Born and raised in Denver, Tran Nguyen-Wills is the daughter of refugees from Vietnam, mother of four, and an activist and community leader.
Over the past 15 years, she’s worked at, managed, and owned several businesses focused on supporting the creative community across Denver and Colorado. This has included retail concepts, art galleries, home goods/furniture stores, and a non-toxic nail salon.
She said: “Working with community activists, small business owners, artists, designers, and creators has been the one constant and unifying thread across all of my varied endeavors.”
Most recently, she has been transitioning into politics, and worked as the Asian American and Community Outreach and Creative Director for Leslie Herod’s Mayoral Campaign.
Her lived experience as a first generation Vietnamese American has given her a unique perspective and approach to advocacy. Her parents met after the Vietnam War when they were sponsored by two separate American families in Minnesota. After they got married, her dad landed a job in Denver as a mechanic at Bar S Foods and her mom became a seamstress at a sewing factory.
“My parents worked incredibly hard and were able to buy a home in Denver, start their family, and open their own businesses. I remind myself that this is where I got my entrepreneurial spirit.”
According to Neal Walia, Deputy Director of Asian Pacific Development Center, “Tran is a long time business owner and community leader and has also become a visible figure in Denver progressive politics. Her leadership, heart, and kindness are respected by all who have had the fortune of collaborating with her.”
Nguyen-Wills has championed diversity in the arts, engaged in community building and worked to create safe spaces for all.
During the height of the pandemic, Nguyen-Wills advocated for and established mutual aid initiatives. She worked with the Stanley Marketplace to organize an equitable walk-in vaccine clinic for retail, restaurant, beauty, and construction industries that were left out of the initial vaccine roll out plan. She also helped the Denver Community Fridges program combat food insecurity within her community.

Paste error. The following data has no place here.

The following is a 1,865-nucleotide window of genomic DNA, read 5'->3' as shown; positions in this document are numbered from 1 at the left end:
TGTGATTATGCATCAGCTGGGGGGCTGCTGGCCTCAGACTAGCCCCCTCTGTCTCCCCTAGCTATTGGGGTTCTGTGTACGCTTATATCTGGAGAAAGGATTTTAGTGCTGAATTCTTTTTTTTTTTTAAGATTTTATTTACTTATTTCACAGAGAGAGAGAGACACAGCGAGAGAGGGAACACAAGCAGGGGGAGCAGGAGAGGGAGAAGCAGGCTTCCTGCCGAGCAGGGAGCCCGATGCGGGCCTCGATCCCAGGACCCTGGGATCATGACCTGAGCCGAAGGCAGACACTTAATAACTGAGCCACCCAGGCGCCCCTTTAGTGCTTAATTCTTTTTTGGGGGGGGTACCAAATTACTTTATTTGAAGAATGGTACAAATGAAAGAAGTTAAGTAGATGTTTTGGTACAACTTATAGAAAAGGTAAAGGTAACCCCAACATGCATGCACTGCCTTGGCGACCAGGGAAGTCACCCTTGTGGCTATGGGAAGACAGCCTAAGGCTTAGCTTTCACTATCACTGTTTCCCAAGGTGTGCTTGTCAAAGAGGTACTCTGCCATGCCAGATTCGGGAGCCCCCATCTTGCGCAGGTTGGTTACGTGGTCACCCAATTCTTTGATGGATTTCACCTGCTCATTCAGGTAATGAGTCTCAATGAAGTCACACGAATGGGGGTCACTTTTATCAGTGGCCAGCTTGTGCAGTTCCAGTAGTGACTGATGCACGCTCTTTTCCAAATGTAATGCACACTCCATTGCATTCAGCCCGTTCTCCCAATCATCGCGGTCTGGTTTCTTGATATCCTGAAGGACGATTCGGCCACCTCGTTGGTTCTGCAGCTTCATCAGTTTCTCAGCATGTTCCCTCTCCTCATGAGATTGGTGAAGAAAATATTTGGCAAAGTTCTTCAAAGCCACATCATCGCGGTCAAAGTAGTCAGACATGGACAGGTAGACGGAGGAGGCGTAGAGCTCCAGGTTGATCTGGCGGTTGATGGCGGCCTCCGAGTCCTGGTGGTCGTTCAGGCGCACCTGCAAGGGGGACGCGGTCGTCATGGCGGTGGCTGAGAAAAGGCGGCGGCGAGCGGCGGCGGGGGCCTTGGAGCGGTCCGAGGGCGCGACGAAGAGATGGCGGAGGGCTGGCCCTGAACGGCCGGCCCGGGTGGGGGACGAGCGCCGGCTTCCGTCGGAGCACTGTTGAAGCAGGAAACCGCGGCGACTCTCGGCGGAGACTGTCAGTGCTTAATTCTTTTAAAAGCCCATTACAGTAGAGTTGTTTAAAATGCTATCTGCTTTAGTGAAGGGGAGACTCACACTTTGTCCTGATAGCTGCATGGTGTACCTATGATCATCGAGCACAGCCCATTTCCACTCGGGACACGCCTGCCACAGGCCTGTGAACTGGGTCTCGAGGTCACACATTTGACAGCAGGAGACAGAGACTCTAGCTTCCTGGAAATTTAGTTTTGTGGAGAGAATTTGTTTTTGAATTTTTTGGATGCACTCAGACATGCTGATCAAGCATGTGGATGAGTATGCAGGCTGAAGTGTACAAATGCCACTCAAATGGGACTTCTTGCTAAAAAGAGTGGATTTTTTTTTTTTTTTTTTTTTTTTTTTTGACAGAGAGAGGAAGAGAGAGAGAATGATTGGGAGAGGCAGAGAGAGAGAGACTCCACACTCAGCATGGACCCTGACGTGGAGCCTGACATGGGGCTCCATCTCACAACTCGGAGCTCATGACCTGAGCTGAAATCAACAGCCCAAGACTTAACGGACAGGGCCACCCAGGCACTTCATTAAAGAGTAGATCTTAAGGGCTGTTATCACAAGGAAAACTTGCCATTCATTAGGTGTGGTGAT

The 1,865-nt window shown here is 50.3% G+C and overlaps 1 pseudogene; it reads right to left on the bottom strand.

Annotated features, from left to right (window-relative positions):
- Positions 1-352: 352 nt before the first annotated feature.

“The pandemic highlighted the inequities in our communities. When the vaccine became available, many BIPOC communities were left out of the roll out due to language barriers, inaccessibility of the online scheduling system, or inability to get the time off work to get vaccinated,” she said.
From organizing community fridges and vaccine clinics to fighting for reproductive rights, safer work conditions and fair wages for nail salon workers, regardless of her job title or position, her focus has always been on making impactful changes for our community, advocating and giving back to the community.
“I am on the board of Planned Parenthood, have fought to combat gun violence alongside students and activists, have advocated for the adoption of the Lunar New Year as a state holiday, and have spoken out against AAPI Hate. In everything I do, I strive to represent my community.”
She said: “My hope is that other Asian Americans feel empowered to stand up in their own ways, and that we will continue to increase representation.”
She resides with her partner of 23 years Josh Wills and their four children in the Harvey Park neighborhood.
Nguyen-Willis with her partner Josh and their four children